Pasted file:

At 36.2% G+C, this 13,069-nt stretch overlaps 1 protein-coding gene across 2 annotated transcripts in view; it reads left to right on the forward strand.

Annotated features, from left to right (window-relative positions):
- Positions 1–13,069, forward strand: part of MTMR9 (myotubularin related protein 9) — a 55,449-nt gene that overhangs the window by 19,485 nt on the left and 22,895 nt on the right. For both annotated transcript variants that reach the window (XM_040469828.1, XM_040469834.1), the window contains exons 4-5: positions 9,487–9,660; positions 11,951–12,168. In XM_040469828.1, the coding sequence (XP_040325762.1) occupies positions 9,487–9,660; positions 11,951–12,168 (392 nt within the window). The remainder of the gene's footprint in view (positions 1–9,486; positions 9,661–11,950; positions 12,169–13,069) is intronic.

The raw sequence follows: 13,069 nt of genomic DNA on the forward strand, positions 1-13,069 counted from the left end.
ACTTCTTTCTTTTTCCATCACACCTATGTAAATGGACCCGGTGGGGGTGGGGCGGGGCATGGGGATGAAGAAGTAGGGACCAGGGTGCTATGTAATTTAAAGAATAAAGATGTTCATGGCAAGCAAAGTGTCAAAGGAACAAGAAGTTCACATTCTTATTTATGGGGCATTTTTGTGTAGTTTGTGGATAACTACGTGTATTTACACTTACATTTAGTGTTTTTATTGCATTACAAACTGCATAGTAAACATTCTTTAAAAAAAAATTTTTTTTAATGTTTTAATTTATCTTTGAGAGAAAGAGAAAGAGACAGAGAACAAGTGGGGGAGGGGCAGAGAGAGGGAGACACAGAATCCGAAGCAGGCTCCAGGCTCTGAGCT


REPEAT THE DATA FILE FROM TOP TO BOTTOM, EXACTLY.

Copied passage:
At 36.2% G+C, this 13,069-nt stretch overlaps 1 protein-coding gene across 2 annotated transcripts in view; it reads left to right on the forward strand.

Annotated features, from left to right (window-relative positions):
- Positions 1–13,069, forward strand: part of MTMR9 (myotubularin related protein 9) — a 55,449-nt gene that overhangs the window by 19,485 nt on the left and 22,895 nt on the right. For both annotated transcript variants that reach the window (XM_040469828.1, XM_040469834.1), the window contains exons 4-5: positions 9,487–9,660; positions 11,951–12,168. In XM_040469828.1, the coding sequence (XP_040325762.1) occupies positions 9,487–9,660; positions 11,951–12,168 (392 nt within the window). The remainder of the gene's footprint in view (positions 1–9,486; positions 9,661–11,950; positions 12,169–13,069) is intronic.

The raw sequence follows: 13,069 nt of genomic DNA on the forward strand, positions 1-13,069 counted from the left end.
ACTTCTTTCTTTTTCCATCACACCTATGTAAATGGACCCGGTGGGGGTGGGGCGGGGCATGGGGATGAAGAAGTAGGGACCAGGGTGCTATGTAATTTAAAGAATAAAGATGTTCATGGCAAGCAAAGTGTCAAAGGAACAAGAAGTTCACATTCTTATTTATGGGGCATTTTTGTGTAGTTTGTGGATAACTACGTGTATTTACACTTACATTTAGTGTTTTTATTGCATTACAAACTGCATAGTAAACATTCTTTAAAAAAAAATTTTTTTTAATGTTTTAATTTATCTTTGAGAGAAAGAGAAAGAGACAGAGAACAAGTGGGGGAGGGGCAGAGAGAGGGAGACACAGAATCCGAAGCAGGCTCCAGGCTCTGAGCT